Friday, September 13, 2019
Count to one hundred Mississippi's while I find a neat little place to tuck myself in. Which is exactly what I did a few weeks later than intended and certainly a bit more lonelier than I expected. But with an early bird ticket at the local theater, I found myself alone in an empty theater as the music played and the credits rolled- and I fucking loved this movie!
Firstly, let's get the preliminaries out of the way. Grace (Samara Weaving) is set to marry into the incredibly wealthy Le Domas Family "Dominion" by marrying younger son Alex (Mark O'Brien). It's the event of the season and the whole family is there to celebrate the nuptials. Alcoholic brother, Daniel (Adam Brody) seems to be the only family member still on speaking terms with the rebellious Alex. Mother (Andie MacDowell) is just happy to have her son back and the rest of the family is eager to start the evening's festivities which always includes a game to be played whenever someone marries into the family. The game is never planned in advance and Grace must pick a card from a mysterious box, and when she pulls "Hide and Seek" the world might as well have dropped out on her.
You see, the Le Domas family has a secret pact with a mysterious being and picking THAT card means that she has to hide while the rest of the family tries to hunt her down and kill her. And while it may be cliche to say, hilarity does ensue. When a maid is accidentally killed, it tips off the bride to the truth and her husband fills her in on the rest of the details as he tries to get her out of the house and to relative safety. (Pun intended) But all is not a clear cut path for our lovers, as revelations expose more family secrets and consequences for both wife and husband.
Samara Weaving OWNS the screen from start to finish. She's working up quite the genre resume the past few years and is no less astounding and downright charming in this story. Which is good, because we really need to cheer for Grace throughout the film. But we also wind up cheering for one other character, Adam Brody instills pathos and depth to Daniel, giving us a brilliantly layered performance throughout the film. He could have just coasted on one-liners and odd jabs here and there, but this is the one Le Domas family member who truly seems to understand Grace's humanity and the lack of that humanity in the rest of the family.
10 out of 10, a perfect film for me with great energy throughout.
Sunday, September 8, 2019
Pennywise returns and the brings the gang all back together. It's been 27 years since the "Losers Club" had defeated Pennywise, but the evil clown returns to wreak more chaos. So the calls go out and the children, now all growed up, return to their hometown and prepare to do battle once more with the terrifying entity that lurks beneath the cursed town. And while the events of the previous film may still hin bright in my mind, the minds of the other "Losers' don't have the same luxury as most don't even know why they feel such a compulsion to return. They've all (With the exception of Mike Hanlon) forgotten many of the events of the previous film and must now recall those events in order to stand a chance against the evil clown.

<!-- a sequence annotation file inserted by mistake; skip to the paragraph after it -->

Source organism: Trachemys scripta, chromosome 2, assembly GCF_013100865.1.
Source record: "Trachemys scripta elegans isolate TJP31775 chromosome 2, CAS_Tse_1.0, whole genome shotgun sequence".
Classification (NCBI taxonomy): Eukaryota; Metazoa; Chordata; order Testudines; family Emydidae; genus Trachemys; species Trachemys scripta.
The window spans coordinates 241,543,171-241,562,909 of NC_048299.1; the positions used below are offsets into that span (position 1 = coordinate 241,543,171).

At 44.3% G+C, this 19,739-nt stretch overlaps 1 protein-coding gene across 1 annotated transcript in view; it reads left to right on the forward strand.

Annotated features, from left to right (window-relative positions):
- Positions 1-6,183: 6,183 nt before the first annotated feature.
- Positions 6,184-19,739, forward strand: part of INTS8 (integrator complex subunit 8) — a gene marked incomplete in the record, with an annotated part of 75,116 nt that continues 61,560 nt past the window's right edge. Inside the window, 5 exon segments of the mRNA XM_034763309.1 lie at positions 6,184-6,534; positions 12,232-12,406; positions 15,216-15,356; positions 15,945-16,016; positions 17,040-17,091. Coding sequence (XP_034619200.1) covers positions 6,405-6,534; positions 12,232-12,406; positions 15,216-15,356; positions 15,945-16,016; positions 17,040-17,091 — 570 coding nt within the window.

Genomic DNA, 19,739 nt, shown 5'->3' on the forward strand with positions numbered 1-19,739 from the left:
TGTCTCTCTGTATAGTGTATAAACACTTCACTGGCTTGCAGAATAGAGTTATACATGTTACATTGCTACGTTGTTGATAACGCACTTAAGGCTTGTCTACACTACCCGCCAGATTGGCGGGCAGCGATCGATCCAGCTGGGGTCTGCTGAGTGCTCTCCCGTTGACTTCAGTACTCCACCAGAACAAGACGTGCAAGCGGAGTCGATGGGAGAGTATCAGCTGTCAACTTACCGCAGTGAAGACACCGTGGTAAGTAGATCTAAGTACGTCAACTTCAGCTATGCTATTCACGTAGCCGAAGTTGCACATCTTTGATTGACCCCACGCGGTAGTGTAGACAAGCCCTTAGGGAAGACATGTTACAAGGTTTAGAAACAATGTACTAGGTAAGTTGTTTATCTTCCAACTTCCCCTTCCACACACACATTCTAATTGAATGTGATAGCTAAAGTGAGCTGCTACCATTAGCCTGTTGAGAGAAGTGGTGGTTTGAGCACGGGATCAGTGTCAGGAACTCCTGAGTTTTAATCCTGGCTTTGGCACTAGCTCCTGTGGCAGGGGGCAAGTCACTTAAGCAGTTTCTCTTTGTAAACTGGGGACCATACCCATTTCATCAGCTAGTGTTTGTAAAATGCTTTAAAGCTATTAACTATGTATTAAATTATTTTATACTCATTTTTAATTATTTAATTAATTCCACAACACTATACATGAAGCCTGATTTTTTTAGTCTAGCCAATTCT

But Pennywise hasn't forgotten them. In fact, he's eager for their return and spends the rest of the film reminding them just why they should be terrified. Bill Skarsgard is still chilling and creepy as the monstrous clown. But he's also licking his wounds from that previous loss and the gloves are coming off this time. He doesn't waste much time in peppering his meals with fear, and goes for the gruesome horror with a vicious thirst for carnage. He opens the film with a brutal killing after picking an already brutalized victim- CRUNCH!!! He devours the poor victim with glee as he forces someone else to watch, completely helpless.
We receive several flashbacks featuring new scenes with the older cast, but that often serves to confuse the current story and undermines the stakes. And, with the exception of Hayder, Chastain, and James Ransone, the rest of the cast don't really succeed in capturing the same camaraderie that made the first film so successful. James McAvoy doesn't really capture the spirit of the original film's "Bill" and seems less charismatic and connected with the rest of the cast. It's a small downbeat, however as the direction and storytelling is pure nightmare fuel.
But the film does a truly terrific job in reflecting the most horrible of terrors- that there's no going back. That once innocence is gone, it is gone forever. It was the major underlying theme of the original novel and the film reflects that theme beautifully. The now adult members of the Club face that reality as they wander the town and face their previous traumas and the terrors they thought they'd left behind.
Let's get to the elephant in the room- the film opens with a moment that seems to be causing a bit of a ruckus on social media and includes a subtle change to one of the films' main protagonists. This opening and the character alteration are gaining some steam with the LGBTQ community with accusations of homophobia and bigotry. For what it's worth? I'm not member of that community and can't speak to the offensive nature of the material- what I can say is that I thought the opening scene was horrific and spoke to real life terror that community may face. I felt the change was subtle and built a tasteful arc for the character, though probably wasn't a necessary change when all was said and done.
There is, however, an even deeper change that troubled me in the film's final narrative. One of the Losers is unable to make the reunion and leaves a letter- the letter offers an explanation that undermines the lingering terror IT leaves behind. It was a little frustrating to have the post script, but it made sense with the ending that the director likely intended.
9 out of 10 and a definite recommend.